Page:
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Mortality shifts and mortality compression. The case of Norway, 1900-2060

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Abstract

Historically, official Norwegian mortality projections computed by Statistics Norway have consistently under-predicted life expectancy. The projected age distribution of deaths may be used to check if the official mortality projections are plausible. The aim of the paper is to verify whether the projections predict a continuation of the ongoing compression in mortality and of the steady upward shift in the ages at which people die. We use official period data on observed (1900-2015) and projected (2016- 2060) sex- and age-specific mortality to estimate the age distribution of life table deaths. We analyse trends in life expectancy at birth, modal and median ages at death, and standard deviation of the age distribution at ages > 30. The historical shifts towards longer longevity are projected to continue into the future. The projections suggest a steady increase in the modal and the median age at death for men and women towards values between 90 and 94 years in 2060. At present these ages are in the range 83-90 years. Simultaneously, deaths become more concentrated around the mean, as the standard deviation of the age distribution is projected to fall continuously. Statistics Norway’s projection methodology is capable of tracking ongoing processes of mortality shifts towards higher ages and a compression of mortality around the modal and mean ages. Mortality projections could potentially benefit from including assessments of the age distribution of deaths.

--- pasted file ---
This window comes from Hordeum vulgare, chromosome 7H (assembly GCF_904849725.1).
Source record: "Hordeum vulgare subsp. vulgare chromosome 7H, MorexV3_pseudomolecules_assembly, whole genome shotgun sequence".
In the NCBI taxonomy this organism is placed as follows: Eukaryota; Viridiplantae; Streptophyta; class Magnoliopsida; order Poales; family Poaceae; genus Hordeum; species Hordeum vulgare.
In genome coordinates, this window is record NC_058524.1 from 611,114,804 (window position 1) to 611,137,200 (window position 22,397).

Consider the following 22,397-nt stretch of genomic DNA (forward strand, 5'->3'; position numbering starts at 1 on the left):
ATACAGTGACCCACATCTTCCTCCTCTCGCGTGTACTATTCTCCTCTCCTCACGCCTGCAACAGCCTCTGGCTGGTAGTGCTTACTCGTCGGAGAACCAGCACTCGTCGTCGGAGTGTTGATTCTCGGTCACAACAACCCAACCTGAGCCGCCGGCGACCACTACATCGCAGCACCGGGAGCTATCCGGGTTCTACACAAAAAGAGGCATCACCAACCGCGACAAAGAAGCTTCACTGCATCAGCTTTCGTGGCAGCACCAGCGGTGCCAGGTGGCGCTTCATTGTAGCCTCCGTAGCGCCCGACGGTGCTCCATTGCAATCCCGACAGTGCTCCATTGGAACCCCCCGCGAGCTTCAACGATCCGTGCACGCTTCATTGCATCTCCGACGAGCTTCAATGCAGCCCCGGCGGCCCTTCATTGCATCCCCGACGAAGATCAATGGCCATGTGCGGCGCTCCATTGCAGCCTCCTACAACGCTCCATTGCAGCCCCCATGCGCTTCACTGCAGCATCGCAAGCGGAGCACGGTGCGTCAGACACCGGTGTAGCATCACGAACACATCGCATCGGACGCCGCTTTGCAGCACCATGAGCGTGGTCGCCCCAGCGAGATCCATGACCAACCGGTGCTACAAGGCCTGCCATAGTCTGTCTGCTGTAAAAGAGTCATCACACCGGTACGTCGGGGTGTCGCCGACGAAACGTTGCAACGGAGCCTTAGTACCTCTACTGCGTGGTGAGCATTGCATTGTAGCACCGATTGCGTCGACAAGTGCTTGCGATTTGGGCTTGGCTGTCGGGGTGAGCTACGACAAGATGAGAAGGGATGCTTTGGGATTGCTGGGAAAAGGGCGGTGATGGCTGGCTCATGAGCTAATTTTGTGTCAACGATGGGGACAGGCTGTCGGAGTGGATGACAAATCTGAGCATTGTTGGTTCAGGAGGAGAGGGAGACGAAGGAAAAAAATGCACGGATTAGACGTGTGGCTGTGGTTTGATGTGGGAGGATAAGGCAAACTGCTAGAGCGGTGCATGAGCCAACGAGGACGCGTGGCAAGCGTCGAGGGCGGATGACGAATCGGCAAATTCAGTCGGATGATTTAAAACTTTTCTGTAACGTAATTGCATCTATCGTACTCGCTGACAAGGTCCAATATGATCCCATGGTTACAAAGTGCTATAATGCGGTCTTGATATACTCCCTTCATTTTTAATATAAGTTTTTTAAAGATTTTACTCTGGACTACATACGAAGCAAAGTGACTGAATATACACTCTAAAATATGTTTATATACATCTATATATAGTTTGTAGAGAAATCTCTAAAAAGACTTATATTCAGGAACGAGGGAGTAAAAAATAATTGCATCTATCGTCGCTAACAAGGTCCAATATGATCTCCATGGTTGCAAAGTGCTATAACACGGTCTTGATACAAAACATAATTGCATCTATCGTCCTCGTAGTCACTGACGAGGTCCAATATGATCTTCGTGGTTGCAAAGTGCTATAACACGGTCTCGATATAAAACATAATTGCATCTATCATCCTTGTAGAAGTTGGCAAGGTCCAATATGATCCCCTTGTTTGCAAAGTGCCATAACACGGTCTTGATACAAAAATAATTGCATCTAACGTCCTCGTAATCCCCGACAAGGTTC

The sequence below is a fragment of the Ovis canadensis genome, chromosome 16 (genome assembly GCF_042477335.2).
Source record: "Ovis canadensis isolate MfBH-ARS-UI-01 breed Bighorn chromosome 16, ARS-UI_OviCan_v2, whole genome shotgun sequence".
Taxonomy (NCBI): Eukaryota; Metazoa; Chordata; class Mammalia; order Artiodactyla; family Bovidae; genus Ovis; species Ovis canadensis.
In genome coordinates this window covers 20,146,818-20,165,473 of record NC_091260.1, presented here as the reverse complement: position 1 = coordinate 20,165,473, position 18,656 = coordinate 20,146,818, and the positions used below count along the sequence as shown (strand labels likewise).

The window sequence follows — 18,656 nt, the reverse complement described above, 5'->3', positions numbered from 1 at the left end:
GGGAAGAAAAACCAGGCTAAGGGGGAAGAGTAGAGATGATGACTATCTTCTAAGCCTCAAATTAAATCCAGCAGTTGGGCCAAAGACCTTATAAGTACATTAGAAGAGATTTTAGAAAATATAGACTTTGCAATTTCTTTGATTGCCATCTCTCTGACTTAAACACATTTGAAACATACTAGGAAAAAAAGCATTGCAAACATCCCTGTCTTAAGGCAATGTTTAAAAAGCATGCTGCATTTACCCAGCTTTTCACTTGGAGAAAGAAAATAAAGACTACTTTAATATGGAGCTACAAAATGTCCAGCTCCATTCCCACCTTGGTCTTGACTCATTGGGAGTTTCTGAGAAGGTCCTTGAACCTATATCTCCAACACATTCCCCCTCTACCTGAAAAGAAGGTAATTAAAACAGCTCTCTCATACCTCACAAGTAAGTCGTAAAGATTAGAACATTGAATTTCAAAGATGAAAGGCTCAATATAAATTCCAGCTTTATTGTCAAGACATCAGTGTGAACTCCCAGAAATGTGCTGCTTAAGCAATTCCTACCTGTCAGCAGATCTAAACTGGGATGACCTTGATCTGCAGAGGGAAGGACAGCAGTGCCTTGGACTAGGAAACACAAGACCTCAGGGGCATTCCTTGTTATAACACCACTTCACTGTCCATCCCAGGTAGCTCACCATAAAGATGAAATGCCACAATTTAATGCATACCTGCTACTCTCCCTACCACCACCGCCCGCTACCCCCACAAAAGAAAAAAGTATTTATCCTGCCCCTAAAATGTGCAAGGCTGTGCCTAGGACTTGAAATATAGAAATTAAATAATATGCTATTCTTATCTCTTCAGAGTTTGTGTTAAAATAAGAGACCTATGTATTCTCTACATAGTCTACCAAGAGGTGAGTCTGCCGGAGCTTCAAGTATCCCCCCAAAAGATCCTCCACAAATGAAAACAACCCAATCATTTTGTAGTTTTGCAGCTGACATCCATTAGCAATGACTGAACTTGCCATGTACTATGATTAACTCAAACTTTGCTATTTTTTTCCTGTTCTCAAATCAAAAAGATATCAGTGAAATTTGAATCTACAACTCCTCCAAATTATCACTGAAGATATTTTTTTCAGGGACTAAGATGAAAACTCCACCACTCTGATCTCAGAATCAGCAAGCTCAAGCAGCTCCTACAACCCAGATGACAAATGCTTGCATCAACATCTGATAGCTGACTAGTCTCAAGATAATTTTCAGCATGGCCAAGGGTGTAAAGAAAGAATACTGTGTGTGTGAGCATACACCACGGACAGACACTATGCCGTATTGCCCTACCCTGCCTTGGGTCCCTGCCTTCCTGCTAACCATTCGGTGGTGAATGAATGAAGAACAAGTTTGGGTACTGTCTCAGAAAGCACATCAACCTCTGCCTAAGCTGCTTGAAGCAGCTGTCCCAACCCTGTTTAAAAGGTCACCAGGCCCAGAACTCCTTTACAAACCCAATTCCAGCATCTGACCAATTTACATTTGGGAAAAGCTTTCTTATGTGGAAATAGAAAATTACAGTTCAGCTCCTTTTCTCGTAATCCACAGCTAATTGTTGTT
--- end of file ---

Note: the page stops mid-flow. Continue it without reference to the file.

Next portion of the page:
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  • Nico Keilman & Dinh Q. Pham & Astri Syse, 2018. "Mortality shifts and mortality compression. The case of Norway, 1900-2060," Discussion Papers 884, Statistics Norway, Research Department.
  • Handle: RePEc:ssb:dispap:884
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    File URL: https://www.ssb.no/en/forskning/discussion-papers/_attachment/362039
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    More about this item

    Keywords

    age distribution; life expectancy; median age; modal age; mortality compression; mortality delay; Norway; population projection;
    All these keywords.

    JEL classification:

    • C53 - Mathematical and Quantitative Methods - - Econometric Modeling - - - Forecasting and Prediction Models; Simulation Methods
    • I10 - Health, Education, and Welfare - - Health - - - General

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